BERLIN — A massive and unprecedented outbreak of bacterial infections linked to contaminated vegetables claimed two more lives in Europe yesterday, driving the death toll to 16. The number of sick rose to more than 1,150 people in at least eight nations.
Nearly 400 people in Germany were battling a severe and potentially fatal version of an infection that attacks the kidneys and kills up to 5 percent of patients.
A US analyst said doctors had never seen so many cases of the condition, hemolytic uremic syndrome, tied to a foodborne outbreak.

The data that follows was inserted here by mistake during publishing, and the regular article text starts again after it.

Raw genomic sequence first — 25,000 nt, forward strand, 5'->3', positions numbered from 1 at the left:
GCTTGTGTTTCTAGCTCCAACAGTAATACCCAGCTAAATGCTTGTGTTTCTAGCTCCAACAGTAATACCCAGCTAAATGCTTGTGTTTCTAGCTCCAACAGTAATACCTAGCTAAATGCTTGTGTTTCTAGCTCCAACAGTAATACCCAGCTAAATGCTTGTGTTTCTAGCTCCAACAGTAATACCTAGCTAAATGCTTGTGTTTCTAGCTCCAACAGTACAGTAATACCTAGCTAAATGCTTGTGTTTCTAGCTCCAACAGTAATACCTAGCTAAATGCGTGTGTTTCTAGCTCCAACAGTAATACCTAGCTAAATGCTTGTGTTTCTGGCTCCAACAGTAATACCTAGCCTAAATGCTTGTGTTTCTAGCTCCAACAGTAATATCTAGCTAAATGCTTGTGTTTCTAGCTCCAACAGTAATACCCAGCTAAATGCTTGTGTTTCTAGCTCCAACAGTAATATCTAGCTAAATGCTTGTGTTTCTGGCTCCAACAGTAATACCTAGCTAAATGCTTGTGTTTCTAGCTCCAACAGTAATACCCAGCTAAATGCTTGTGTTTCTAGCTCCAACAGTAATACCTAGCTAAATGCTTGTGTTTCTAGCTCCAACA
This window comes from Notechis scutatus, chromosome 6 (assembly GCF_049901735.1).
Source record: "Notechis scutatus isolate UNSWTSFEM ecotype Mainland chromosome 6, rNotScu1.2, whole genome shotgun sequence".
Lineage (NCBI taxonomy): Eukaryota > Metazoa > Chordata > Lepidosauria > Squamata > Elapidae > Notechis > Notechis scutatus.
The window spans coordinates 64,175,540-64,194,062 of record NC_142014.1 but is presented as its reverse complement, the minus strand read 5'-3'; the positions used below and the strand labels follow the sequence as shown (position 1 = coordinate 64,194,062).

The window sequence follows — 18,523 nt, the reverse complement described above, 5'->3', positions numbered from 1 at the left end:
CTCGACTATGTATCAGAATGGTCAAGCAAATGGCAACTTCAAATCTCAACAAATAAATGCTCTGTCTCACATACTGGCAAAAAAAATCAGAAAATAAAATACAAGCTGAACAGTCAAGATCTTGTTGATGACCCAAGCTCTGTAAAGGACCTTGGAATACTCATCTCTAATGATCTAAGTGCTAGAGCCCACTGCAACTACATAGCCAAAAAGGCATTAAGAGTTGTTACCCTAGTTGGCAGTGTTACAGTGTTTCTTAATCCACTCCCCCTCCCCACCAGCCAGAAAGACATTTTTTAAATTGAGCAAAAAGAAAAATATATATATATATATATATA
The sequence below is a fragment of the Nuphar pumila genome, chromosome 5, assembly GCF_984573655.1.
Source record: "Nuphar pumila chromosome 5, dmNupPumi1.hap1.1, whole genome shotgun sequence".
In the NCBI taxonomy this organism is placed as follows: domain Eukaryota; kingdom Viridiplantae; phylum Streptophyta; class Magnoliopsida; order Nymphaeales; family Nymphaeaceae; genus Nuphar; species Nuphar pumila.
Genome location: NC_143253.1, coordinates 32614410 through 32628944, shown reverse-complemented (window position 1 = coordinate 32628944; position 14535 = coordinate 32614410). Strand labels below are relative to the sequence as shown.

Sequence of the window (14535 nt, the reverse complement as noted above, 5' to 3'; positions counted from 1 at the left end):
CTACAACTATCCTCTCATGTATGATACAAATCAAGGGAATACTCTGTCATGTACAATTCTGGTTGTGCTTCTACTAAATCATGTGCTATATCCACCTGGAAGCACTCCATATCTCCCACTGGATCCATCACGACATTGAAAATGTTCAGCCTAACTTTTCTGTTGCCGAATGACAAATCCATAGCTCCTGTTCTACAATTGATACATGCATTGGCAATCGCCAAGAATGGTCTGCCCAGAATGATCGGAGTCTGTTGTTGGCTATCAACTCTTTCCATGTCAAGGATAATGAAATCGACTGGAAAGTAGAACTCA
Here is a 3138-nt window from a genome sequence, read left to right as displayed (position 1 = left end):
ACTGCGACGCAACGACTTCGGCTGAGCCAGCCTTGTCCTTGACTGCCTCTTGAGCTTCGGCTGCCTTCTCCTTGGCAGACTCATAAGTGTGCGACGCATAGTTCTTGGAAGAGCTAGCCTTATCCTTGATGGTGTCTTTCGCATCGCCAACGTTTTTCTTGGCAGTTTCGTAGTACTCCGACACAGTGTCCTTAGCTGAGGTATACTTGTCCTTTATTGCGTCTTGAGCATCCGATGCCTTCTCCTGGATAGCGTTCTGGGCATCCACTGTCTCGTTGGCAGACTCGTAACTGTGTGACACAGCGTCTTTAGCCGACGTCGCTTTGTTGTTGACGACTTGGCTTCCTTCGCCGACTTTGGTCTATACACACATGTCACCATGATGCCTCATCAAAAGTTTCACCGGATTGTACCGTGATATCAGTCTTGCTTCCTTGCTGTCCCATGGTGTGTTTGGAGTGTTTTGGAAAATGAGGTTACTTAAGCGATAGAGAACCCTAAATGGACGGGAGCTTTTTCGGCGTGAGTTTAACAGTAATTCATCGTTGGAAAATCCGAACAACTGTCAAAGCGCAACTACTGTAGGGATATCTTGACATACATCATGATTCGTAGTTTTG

Investigators across Europe were frantically trying to determine how many vegetables were contaminated with enterohaemorrhagic E. coli or EHEC — an unusual, toxic strain of the common E. coli bacterium — and where in the long journey from farm to grocery store the contamination occurred.
The highly politicized mystery deepened with new evidence that German vegetables may have been contaminated by at least two strains of EHEC.